Advocates and lobbyists in Albany are cautiously optimistic, in part because Andrew Cuomo—the governor who runs Albany with the support of Wall Street and the local business community—is up for re-election in the fall. Typically, elections make Democrats skittish about staking out controversial positions lest they be savaged by conservatives, and sure enough, Cuomo has worked overtime the past year to block new taxes on the wealthy (proposed by de Blasio to pay for universal pre-K) and make sure his constituents in the 1 percent are satiated. But all that palling around with the rich has come at a price: Cuomo is massively unpopular among many progressive Democrats and the left, raising the question of whether the Working Families Party (WFP, a third-party alternative supported by labor unions) might rescind its support for Cuomo and run someone against him. That would probably fail to prevent Cuomo from securing another term, but it would almost certainly cut into his margin of victory.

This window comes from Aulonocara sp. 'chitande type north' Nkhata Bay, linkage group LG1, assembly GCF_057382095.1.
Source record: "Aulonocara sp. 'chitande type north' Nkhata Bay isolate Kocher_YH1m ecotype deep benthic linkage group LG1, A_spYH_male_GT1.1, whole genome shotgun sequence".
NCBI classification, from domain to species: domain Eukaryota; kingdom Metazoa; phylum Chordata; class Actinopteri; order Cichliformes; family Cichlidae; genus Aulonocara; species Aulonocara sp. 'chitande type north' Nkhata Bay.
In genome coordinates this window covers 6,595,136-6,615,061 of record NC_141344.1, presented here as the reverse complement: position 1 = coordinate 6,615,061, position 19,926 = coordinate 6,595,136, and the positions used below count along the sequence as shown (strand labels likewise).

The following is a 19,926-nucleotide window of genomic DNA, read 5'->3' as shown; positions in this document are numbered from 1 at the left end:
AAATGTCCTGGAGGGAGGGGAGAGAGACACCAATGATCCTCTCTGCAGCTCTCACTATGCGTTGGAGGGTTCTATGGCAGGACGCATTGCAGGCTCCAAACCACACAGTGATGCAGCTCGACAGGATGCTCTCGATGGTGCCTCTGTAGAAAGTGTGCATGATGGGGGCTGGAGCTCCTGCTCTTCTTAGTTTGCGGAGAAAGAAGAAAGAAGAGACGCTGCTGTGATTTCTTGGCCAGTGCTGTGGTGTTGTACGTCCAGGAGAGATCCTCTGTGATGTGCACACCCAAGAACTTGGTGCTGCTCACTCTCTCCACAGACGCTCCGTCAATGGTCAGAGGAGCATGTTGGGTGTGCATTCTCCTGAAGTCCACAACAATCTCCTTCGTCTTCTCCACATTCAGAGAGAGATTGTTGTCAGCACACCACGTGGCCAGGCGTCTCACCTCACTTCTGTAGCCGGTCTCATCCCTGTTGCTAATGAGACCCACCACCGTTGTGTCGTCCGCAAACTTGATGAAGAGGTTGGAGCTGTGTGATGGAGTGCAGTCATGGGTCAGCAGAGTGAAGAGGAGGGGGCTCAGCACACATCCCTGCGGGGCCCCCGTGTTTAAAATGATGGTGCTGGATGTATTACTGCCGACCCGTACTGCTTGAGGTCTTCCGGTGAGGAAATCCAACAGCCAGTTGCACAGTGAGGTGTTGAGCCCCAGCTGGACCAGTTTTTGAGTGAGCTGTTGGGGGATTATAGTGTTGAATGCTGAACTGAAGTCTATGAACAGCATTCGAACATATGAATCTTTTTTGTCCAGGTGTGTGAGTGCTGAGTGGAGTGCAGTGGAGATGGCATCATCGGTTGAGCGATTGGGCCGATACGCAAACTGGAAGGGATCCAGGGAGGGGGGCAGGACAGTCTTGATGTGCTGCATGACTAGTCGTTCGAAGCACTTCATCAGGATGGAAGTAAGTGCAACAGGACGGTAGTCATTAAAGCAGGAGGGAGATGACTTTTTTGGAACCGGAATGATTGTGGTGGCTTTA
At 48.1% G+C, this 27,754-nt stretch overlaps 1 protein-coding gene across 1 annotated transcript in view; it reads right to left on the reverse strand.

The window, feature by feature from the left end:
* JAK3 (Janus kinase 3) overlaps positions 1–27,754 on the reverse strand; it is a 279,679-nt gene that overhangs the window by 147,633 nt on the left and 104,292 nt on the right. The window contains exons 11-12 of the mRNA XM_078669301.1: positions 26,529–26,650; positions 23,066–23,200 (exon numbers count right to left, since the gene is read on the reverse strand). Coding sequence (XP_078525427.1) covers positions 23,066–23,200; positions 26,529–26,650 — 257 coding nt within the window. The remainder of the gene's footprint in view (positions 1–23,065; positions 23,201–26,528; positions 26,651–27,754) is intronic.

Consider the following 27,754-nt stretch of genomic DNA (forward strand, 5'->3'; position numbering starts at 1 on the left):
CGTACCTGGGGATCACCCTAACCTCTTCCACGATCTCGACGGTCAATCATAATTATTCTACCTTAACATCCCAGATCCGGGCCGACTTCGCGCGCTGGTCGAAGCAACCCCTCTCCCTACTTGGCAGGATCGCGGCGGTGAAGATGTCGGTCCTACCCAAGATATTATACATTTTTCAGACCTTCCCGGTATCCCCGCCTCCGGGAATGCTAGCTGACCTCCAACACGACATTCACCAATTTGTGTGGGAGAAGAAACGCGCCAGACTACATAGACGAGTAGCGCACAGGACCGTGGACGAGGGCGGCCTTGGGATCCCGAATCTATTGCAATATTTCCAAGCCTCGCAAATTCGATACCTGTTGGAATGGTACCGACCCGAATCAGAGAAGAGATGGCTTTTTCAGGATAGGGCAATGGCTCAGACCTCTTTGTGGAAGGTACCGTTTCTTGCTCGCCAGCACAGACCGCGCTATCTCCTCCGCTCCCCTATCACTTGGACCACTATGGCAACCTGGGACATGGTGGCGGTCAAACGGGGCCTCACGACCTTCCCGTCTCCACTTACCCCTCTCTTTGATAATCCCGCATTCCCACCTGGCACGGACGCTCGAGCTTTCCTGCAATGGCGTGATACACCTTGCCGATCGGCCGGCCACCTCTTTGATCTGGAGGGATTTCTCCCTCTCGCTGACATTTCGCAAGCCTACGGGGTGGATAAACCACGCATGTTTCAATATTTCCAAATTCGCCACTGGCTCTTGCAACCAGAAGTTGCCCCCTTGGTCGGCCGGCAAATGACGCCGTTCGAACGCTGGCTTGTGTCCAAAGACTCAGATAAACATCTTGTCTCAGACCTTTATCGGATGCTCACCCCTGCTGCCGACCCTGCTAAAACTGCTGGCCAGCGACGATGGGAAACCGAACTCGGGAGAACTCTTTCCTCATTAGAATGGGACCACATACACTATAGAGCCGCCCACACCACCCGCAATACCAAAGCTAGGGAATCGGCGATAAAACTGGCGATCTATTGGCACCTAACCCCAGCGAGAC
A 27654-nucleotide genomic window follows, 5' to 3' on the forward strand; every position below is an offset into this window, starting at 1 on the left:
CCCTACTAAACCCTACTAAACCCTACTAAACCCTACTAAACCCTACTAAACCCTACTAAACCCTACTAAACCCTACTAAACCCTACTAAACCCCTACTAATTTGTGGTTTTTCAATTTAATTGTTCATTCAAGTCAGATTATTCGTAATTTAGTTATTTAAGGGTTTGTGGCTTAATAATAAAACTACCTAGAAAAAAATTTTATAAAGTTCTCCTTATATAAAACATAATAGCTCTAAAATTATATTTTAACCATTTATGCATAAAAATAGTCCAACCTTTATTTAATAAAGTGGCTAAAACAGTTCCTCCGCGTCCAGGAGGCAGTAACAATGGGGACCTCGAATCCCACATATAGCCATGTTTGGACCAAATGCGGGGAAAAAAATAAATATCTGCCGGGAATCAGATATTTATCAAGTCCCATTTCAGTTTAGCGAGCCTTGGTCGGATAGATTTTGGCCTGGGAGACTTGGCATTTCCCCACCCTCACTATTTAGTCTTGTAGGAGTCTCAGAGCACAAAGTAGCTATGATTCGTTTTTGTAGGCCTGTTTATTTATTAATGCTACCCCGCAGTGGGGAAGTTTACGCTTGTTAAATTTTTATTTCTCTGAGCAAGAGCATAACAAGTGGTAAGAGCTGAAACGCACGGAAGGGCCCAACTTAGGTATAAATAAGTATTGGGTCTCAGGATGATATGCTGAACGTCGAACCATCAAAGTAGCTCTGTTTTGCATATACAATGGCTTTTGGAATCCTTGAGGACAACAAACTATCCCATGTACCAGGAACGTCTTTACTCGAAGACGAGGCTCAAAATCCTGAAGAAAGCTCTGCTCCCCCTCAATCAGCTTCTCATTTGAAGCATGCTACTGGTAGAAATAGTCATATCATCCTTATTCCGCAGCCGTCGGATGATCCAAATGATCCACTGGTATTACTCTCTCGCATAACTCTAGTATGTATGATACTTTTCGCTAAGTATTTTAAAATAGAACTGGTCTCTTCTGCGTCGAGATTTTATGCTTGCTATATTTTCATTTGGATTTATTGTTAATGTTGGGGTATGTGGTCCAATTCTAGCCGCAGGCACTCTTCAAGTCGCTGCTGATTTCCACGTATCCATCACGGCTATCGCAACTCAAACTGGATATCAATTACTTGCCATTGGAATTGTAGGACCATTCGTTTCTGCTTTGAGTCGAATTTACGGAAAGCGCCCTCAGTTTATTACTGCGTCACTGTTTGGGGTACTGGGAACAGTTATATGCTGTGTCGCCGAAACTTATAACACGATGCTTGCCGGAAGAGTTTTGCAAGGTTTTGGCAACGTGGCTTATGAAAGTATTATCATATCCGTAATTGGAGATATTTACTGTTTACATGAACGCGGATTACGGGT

Given the deep skepticism about Cuomo within his own party, signing even a modest pro-marijuana measure might help his popularity with the left. And it would be consistent with his worldview, in which meager advances on social policy are offered up to appease the dirty hippies while economic redistribution is never seriously considered. Cuomo steered same-sex marriage through the legislature three years ago, winning national headlines and progressive adulation even though the victory was due mostly to Wall Street cash. Then again, the WFP is more focused on economic inequality (its big issue right now is public financing of state elections), and a move on drug legalization might strike members as the worst kind of election-year cynicism—a twisted appeal to the youth vote that fails to address their material needs.